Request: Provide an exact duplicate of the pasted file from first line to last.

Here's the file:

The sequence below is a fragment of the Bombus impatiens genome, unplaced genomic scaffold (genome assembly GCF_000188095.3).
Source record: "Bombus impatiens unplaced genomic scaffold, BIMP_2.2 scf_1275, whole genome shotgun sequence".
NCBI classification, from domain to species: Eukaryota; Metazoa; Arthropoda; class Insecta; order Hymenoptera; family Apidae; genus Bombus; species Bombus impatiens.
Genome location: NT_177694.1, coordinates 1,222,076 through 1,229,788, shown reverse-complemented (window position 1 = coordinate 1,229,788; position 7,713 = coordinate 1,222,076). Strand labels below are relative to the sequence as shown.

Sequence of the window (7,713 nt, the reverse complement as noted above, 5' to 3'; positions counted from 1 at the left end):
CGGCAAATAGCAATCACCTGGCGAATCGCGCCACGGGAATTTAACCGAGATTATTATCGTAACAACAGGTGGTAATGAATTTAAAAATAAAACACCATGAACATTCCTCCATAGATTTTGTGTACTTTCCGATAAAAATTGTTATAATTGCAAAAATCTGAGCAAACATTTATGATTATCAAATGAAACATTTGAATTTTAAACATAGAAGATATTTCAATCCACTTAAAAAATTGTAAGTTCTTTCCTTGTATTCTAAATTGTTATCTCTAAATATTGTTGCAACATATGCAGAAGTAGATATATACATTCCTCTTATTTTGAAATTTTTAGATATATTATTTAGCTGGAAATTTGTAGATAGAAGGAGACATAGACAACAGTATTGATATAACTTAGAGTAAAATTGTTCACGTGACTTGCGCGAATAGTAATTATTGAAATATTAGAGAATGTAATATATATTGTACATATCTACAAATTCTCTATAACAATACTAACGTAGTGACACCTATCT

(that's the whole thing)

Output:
The sequence below is a fragment of the Bombus impatiens genome, unplaced genomic scaffold (genome assembly GCF_000188095.3).
Source record: "Bombus impatiens unplaced genomic scaffold, BIMP_2.2 scf_1275, whole genome shotgun sequence".
NCBI classification, from domain to species: Eukaryota; Metazoa; Arthropoda; class Insecta; order Hymenoptera; family Apidae; genus Bombus; species Bombus impatiens.
Genome location: NT_177694.1, coordinates 1,222,076 through 1,229,788, shown reverse-complemented (window position 1 = coordinate 1,229,788; position 7,713 = coordinate 1,222,076). Strand labels below are relative to the sequence as shown.

Sequence of the window (7,713 nt, the reverse complement as noted above, 5' to 3'; positions counted from 1 at the left end):
CGGCAAATAGCAATCACCTGGCGAATCGCGCCACGGGAATTTAACCGAGATTATTATCGTAACAACAGGTGGTAATGAATTTAAAAATAAAACACCATGAACATTCCTCCATAGATTTTGTGTACTTTCCGATAAAAATTGTTATAATTGCAAAAATCTGAGCAAACATTTATGATTATCAAATGAAACATTTGAATTTTAAACATAGAAGATATTTCAATCCACTTAAAAAATTGTAAGTTCTTTCCTTGTATTCTAAATTGTTATCTCTAAATATTGTTGCAACATATGCAGAAGTAGATATATACATTCCTCTTATTTTGAAATTTTTAGATATATTATTTAGCTGGAAATTTGTAGATAGAAGGAGACATAGACAACAGTATTGATATAACTTAGAGTAAAATTGTTCACGTGACTTGCGCGAATAGTAATTATTGAAATATTAGAGAATGTAATATATATTGTACATATCTACAAATTCTCTATAACAATACTAACGTAGTGACACCTATCT